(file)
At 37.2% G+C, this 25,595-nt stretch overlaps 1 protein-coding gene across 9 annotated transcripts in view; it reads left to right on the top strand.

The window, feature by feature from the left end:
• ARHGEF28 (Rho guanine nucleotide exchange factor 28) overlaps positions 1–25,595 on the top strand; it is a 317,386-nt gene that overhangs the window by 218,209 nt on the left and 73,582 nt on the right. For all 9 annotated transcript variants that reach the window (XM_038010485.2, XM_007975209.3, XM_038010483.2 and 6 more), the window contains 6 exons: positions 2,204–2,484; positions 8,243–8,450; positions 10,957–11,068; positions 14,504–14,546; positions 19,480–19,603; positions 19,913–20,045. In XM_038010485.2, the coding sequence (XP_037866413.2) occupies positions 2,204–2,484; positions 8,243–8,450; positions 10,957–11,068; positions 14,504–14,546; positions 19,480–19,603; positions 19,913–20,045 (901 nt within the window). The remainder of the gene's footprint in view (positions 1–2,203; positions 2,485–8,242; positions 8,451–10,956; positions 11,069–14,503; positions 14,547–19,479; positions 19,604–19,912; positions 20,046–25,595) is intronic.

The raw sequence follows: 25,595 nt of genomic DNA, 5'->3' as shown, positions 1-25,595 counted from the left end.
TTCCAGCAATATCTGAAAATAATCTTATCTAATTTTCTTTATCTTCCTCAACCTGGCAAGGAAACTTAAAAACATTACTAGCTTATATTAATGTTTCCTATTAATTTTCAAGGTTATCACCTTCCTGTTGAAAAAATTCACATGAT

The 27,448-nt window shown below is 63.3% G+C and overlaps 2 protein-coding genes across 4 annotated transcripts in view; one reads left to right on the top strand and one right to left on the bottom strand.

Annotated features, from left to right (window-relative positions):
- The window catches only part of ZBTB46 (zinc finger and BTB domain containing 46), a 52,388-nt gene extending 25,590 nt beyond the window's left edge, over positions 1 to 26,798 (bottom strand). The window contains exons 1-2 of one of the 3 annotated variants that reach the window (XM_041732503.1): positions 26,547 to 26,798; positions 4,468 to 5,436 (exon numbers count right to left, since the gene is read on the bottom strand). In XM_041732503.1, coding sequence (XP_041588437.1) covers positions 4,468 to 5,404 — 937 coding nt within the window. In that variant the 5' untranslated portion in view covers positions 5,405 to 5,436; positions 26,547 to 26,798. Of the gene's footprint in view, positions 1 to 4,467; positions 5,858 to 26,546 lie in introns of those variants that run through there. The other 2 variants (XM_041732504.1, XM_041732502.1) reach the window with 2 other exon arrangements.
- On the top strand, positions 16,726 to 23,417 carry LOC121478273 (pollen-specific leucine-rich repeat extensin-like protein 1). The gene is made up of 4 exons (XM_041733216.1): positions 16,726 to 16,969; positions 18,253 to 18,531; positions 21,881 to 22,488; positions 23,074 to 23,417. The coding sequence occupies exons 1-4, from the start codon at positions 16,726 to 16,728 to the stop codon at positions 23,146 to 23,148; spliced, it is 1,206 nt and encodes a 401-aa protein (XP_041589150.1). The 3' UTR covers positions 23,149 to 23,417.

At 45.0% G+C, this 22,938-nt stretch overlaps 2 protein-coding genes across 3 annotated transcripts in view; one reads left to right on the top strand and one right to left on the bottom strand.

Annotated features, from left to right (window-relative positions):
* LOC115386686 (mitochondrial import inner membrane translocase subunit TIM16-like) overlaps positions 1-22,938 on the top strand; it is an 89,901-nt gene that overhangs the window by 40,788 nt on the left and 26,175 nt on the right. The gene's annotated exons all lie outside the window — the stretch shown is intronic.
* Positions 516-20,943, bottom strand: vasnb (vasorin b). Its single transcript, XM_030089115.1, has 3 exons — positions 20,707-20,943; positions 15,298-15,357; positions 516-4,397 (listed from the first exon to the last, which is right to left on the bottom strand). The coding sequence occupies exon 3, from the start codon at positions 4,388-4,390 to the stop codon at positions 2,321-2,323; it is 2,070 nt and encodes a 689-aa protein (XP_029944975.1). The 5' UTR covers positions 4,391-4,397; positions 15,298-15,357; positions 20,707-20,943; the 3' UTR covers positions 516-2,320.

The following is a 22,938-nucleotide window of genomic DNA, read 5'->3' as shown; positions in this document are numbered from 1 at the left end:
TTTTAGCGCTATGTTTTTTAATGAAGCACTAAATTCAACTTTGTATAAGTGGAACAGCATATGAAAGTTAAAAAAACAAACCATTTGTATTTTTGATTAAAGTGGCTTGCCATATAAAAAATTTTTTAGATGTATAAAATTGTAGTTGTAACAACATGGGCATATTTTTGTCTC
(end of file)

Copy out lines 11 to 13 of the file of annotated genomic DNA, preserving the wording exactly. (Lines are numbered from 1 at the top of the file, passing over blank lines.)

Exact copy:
Annotated features, from left to right (window-relative positions):
* LOC115386686 (mitochondrial import inner membrane translocase subunit TIM16-like) overlaps positions 1-22,938 on the top strand; it is an 89,901-nt gene that overhangs the window by 40,788 nt on the left and 26,175 nt on the right. The gene's annotated exons all lie outside the window — the stretch shown is intronic.
* Positions 516-20,943, bottom strand: vasnb (vasorin b). Its single transcript, XM_030089115.1, has 3 exons — positions 20,707-20,943; positions 15,298-15,357; positions 516-4,397 (listed from the first exon to the last, which is right to left on the bottom strand). The coding sequence occupies exon 3, from the start codon at positions 4,388-4,390 to the stop codon at positions 2,321-2,323; it is 2,070 nt and encodes a 689-aa protein (XP_029944975.1). The 5' UTR covers positions 4,391-4,397; positions 15,298-15,357; positions 20,707-20,943; the 3' UTR covers positions 516-2,320.